So which is the best Pancake Compressor/Nailer Combo??


  #1  
Old 11-27-06, 02:09 PM
J
Member
Thread Starter
Join Date: Aug 2005
Posts: 7
Received 0 Votes on 0 Posts
So which is the best Pancake Compressor/Nailer Combo??

Ok, I'm in the market for an electric 5 or 6 gallon pancake compressor/nailer combo package like they carry at Lowe's, Home Depot, etc... Of course they each seem to carry different "combo" packages. Home Depot seems to push the Porter Cable/3 gun package with the 2 sizes of brad nailer's & stapler, all for like $299, Lowes is pushing the equivalent Bostich package. DeWalt seems to have similar packages at about the same price in both stores, Hitachi has one, Rigid, etc...... I'm doing alot of renovations here at home & am tired of hand-nailing moldings & trim.

So what's the best package? any features I should look for that one package may have but another doesn't? Any bad experiences with any of them, reliability issues, breakage, etc???

Also, if I buy one of these packages, can I eventually use a larger framing nailer or gun with these compressor's (like for building decks or something like that) or do I need to move up to higher horsepower/bigger tank style compressors to accomplish this? Would I be better off getting a larger Cambell/Hausfield or Craftsman tank/horsepower unit to begin with & buy the guns separately? (I'm being tempted by the 3 free guns & other accessories you get with the "package deals")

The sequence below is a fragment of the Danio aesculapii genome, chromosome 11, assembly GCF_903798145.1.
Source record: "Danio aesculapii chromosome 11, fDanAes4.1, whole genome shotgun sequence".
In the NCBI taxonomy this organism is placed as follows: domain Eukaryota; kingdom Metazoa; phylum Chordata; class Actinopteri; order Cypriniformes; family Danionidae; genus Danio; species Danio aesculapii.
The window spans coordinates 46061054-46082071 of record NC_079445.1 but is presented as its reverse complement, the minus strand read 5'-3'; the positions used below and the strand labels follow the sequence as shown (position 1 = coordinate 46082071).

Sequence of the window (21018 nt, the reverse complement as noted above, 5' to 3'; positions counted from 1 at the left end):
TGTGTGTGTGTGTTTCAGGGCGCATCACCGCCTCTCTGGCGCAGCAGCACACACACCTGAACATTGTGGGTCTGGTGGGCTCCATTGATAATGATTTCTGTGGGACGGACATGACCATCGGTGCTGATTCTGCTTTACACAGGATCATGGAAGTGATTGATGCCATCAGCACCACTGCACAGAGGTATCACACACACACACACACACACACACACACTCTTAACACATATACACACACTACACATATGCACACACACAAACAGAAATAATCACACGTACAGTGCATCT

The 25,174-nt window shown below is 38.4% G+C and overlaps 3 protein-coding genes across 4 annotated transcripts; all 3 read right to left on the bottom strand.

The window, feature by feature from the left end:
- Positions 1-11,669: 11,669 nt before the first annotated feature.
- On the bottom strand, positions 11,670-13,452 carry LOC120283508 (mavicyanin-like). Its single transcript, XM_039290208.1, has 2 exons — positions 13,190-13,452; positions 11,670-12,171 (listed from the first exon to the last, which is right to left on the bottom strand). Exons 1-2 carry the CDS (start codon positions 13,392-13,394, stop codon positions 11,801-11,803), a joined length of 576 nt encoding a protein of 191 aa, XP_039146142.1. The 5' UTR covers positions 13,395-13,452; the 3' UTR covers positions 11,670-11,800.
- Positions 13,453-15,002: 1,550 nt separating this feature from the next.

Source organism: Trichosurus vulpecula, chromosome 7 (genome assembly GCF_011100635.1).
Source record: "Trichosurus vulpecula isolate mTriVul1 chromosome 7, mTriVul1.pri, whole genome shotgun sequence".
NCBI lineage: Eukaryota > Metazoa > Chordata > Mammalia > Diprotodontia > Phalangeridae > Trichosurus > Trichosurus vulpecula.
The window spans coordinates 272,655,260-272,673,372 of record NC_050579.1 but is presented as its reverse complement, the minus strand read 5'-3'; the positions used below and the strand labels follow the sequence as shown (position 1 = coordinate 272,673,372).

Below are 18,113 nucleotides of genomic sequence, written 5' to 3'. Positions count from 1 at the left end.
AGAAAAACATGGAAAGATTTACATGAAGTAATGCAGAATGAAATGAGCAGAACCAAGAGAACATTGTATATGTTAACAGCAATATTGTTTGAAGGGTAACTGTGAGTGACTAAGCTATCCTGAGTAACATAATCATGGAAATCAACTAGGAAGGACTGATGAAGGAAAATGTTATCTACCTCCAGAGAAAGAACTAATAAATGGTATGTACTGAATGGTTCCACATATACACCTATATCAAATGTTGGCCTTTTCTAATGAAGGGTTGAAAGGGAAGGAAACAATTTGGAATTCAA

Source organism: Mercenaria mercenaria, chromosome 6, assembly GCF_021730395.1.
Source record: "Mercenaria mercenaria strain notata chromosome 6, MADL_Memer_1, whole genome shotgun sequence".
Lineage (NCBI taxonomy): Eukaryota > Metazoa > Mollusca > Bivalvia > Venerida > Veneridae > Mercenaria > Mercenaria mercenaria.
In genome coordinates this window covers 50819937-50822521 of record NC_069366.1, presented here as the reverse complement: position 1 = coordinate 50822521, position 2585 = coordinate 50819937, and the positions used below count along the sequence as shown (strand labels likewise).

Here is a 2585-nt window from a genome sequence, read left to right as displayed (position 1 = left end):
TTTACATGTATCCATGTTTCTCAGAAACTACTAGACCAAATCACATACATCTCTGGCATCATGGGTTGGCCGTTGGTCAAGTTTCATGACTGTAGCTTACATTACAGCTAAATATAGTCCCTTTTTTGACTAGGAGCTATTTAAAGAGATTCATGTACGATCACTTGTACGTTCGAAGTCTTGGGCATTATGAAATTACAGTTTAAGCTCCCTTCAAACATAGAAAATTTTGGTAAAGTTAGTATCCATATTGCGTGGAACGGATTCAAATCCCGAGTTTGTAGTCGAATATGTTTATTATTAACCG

Any feedback would be most appreciated... Thanks folks!
 
  #2  
Old 12-15-06, 04:10 AM
I
Member
Join Date: Feb 2006
Posts: 61
Received 0 Votes on 0 Posts
The compressors will run any size nail gun. The cheap ones aren't meant for contractors with continuous use, but you'll probably not have a problem as a DIY'er.